A State Electoral District is an electorate within the Lower House or Legislative Assembly of Australian states and territories. Most state electoral districts send a single member to a state or territory's parliament using the preferential method of voting. The area of a state electoral district is dependent upon the Electoral Acts in the various states and vary in area between them. At present, there are 409 state electoral districts in Australia.

2010 Australian federal election general election

The 2010 Australian federal election was held on Saturday, 21 August 2010 to elect members of the 43rd Parliament of Australia. The incumbent centre-left Australian Labor Party led by Prime Minister Julia Gillard won a second term against the opposition centre-right Liberal Party of Australia led by Opposition Leader Tony Abbott and Coalition partner the National Party of Australia, led by Warren Truss, after Labor formed a minority government with the support of three independent MPs and one Australian Greens MP. As of 2020 this remains the last federal election victory for the Labor party.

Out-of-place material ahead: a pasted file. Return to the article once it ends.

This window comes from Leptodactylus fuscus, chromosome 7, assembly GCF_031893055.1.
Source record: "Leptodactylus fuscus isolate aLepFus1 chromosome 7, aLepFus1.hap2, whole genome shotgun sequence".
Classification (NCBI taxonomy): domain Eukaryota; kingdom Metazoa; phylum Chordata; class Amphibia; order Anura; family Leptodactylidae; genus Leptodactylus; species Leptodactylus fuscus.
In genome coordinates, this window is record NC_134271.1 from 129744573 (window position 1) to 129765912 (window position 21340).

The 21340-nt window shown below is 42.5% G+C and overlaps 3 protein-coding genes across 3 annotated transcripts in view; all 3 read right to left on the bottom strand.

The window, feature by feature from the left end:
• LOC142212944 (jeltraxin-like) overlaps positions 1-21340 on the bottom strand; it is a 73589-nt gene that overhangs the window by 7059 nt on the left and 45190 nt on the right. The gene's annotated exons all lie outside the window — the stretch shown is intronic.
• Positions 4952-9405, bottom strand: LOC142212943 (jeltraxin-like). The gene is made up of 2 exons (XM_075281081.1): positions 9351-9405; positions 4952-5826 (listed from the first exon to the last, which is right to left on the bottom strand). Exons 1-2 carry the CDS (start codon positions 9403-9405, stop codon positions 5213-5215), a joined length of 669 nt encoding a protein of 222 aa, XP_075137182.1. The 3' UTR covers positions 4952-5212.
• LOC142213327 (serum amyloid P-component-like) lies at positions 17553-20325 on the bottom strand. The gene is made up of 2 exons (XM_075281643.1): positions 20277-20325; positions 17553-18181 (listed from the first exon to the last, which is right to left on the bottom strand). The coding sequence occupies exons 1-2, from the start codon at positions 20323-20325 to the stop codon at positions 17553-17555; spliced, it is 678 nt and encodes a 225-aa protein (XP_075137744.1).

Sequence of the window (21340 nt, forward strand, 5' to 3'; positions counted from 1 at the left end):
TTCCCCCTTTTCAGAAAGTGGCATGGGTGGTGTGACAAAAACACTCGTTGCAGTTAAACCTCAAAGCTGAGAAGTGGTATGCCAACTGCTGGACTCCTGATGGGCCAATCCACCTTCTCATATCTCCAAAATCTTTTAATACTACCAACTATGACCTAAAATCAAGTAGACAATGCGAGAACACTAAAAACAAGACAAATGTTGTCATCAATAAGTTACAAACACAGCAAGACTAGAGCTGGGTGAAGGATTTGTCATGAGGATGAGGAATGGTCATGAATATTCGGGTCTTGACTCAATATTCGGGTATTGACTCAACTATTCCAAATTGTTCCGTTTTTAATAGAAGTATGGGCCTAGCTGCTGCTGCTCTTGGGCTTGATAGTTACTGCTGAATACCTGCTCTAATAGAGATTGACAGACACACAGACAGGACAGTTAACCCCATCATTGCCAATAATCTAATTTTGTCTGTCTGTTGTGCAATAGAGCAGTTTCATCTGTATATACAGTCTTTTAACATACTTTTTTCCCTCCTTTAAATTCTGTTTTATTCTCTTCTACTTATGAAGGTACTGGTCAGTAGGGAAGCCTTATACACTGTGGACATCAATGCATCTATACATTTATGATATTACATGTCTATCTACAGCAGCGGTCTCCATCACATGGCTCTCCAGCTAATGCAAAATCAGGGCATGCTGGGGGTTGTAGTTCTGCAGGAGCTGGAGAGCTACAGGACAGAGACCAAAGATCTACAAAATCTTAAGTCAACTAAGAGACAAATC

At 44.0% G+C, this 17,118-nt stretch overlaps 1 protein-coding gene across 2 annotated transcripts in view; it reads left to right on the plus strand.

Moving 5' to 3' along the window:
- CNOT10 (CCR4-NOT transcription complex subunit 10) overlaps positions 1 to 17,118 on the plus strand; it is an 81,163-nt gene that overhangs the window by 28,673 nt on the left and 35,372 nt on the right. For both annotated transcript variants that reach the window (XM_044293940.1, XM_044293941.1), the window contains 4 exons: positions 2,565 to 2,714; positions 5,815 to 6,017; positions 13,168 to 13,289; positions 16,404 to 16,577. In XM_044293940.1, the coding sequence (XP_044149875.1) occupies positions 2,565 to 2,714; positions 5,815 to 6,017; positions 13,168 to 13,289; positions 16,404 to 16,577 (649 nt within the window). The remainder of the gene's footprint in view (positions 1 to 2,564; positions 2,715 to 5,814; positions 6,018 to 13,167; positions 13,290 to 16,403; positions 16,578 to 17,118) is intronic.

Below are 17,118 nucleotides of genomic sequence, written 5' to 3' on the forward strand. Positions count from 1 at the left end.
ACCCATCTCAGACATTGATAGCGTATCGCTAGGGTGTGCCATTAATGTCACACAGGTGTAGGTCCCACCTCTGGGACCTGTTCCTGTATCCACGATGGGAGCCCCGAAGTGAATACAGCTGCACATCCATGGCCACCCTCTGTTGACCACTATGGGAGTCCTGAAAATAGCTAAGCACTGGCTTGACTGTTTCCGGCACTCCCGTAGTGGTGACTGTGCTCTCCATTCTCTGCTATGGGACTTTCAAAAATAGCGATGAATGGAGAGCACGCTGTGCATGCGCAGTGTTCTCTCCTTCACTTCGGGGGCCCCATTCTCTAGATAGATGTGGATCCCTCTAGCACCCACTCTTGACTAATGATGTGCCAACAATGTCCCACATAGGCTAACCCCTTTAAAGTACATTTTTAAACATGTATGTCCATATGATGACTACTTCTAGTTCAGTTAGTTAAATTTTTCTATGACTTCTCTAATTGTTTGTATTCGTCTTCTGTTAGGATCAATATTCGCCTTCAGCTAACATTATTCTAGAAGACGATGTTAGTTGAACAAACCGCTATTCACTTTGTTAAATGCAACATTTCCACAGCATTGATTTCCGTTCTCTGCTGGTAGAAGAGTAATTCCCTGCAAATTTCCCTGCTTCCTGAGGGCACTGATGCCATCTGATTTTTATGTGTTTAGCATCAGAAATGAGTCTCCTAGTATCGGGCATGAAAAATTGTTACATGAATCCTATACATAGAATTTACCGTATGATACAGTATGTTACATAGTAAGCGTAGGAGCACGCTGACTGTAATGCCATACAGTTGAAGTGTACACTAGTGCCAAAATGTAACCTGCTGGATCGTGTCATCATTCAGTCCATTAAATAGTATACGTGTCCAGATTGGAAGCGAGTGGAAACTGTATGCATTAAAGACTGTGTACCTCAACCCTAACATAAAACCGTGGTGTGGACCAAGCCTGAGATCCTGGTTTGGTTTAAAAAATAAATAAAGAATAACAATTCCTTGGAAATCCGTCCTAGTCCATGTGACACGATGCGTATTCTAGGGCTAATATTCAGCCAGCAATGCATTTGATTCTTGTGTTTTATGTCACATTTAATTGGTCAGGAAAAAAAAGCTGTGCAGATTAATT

Suffrage in Australia refers to the right to vote for people living in Australia, including all its six component states and territories, as well as local councils. The colonies of Australia began to grant universal male suffrage to white men during the 1850s, with white women's suffrage following between the 1890s and 1900s. Today, the right to vote at federal, state and local levels of government is enjoyed by most citizens of Australia over the age of 18 years.